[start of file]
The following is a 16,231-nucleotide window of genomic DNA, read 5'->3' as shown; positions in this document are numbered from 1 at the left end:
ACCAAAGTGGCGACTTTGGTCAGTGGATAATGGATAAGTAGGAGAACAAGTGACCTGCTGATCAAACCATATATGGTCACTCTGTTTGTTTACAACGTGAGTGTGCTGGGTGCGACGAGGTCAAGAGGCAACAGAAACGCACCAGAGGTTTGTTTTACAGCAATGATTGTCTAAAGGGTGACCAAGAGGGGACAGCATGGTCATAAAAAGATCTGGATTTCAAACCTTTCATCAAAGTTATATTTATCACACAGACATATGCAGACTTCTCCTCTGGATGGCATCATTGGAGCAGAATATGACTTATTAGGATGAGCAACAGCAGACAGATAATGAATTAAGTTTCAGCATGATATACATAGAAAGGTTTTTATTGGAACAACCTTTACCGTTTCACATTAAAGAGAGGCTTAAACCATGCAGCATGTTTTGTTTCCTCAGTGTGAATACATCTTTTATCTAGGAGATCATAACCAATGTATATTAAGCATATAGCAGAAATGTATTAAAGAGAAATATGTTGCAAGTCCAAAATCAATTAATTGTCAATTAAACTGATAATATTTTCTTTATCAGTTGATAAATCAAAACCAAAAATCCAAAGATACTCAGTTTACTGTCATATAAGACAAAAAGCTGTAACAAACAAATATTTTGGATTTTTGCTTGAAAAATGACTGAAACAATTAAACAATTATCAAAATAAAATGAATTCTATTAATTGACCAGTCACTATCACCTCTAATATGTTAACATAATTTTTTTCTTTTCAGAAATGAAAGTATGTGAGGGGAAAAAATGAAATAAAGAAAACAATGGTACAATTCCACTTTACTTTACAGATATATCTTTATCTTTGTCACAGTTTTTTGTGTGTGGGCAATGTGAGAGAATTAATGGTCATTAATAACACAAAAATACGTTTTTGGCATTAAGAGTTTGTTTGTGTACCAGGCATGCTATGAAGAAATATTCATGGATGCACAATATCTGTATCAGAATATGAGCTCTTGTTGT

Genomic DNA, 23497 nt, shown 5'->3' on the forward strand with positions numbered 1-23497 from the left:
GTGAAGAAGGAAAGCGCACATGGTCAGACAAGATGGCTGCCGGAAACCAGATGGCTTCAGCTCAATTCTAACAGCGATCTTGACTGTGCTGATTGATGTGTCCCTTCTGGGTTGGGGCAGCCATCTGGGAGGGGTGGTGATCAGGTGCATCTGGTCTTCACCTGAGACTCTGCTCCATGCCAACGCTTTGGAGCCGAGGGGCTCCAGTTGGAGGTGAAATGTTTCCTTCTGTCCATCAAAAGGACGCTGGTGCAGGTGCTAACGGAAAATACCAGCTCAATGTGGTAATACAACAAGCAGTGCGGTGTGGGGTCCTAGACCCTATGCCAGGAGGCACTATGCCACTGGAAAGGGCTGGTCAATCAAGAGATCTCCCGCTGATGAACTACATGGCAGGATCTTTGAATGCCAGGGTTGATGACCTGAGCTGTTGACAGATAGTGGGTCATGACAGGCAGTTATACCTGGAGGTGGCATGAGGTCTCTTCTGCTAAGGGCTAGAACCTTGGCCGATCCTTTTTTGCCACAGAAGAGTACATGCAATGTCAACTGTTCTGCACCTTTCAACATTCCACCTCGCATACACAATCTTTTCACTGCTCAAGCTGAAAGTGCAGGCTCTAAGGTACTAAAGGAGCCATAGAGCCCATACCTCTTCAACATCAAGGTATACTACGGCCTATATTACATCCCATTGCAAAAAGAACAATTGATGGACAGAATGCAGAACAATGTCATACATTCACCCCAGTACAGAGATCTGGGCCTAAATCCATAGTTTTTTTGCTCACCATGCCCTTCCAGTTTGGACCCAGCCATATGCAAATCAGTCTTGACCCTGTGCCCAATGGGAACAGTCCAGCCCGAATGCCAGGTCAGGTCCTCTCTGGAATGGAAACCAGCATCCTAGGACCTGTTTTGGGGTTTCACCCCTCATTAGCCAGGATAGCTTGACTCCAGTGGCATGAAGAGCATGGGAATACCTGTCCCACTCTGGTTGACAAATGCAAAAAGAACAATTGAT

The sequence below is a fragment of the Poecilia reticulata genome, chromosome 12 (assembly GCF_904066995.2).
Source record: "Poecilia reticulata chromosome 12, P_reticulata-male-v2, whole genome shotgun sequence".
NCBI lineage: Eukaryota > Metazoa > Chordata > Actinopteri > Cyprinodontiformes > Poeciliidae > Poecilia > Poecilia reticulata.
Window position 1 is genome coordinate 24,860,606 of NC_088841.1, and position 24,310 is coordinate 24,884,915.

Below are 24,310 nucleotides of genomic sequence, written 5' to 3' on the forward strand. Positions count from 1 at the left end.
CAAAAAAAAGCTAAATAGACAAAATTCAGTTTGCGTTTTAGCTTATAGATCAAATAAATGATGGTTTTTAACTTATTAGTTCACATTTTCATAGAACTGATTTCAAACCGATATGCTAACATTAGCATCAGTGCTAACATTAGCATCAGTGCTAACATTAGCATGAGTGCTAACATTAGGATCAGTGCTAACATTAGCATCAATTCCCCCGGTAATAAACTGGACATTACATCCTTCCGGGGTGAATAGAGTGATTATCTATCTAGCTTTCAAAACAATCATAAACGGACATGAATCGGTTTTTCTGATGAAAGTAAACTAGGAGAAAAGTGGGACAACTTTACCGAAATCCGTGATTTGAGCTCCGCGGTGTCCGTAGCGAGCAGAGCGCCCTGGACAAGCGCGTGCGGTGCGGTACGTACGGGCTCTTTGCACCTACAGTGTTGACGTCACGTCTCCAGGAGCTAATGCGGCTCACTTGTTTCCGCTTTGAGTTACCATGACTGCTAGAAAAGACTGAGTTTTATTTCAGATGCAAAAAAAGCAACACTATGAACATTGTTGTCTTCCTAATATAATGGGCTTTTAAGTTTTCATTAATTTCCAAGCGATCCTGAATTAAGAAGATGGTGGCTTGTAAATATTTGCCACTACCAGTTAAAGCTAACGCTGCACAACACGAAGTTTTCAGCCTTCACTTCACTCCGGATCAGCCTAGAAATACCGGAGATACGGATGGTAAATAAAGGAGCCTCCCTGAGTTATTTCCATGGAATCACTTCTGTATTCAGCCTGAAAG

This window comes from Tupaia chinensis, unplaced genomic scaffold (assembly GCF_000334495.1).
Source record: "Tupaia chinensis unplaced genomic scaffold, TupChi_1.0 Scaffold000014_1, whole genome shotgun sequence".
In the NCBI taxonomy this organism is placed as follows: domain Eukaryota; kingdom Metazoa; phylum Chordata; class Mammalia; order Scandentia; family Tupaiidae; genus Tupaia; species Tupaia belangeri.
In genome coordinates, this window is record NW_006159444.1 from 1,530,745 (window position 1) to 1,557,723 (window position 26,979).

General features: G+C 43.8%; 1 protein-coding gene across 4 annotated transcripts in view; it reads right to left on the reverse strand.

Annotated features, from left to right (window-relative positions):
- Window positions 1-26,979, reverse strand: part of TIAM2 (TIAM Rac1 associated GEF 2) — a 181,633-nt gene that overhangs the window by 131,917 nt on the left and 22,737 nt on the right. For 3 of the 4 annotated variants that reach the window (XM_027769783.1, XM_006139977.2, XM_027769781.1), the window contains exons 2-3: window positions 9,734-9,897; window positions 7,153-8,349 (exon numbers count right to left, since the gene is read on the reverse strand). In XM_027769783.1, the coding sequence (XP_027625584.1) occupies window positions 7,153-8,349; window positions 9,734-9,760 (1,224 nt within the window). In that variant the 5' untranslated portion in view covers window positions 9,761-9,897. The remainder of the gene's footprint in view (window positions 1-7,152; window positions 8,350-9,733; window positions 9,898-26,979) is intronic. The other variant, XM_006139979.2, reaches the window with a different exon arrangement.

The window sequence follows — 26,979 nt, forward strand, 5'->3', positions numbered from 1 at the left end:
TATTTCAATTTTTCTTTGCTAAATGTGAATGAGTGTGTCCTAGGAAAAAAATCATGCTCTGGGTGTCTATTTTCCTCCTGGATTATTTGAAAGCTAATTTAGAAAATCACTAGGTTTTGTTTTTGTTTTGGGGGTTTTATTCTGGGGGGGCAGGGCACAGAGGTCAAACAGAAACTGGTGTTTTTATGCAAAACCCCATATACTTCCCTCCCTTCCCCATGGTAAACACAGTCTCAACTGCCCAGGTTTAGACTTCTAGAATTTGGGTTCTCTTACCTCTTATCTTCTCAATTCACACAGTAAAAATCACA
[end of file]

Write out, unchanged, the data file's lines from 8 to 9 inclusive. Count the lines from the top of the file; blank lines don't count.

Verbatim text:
Window position 1 is genome coordinate 24,860,606 of NC_088841.1, and position 24,310 is coordinate 24,884,915.

Below are 24,310 nucleotides of genomic sequence, written 5' to 3' on the forward strand. Positions count from 1 at the left end.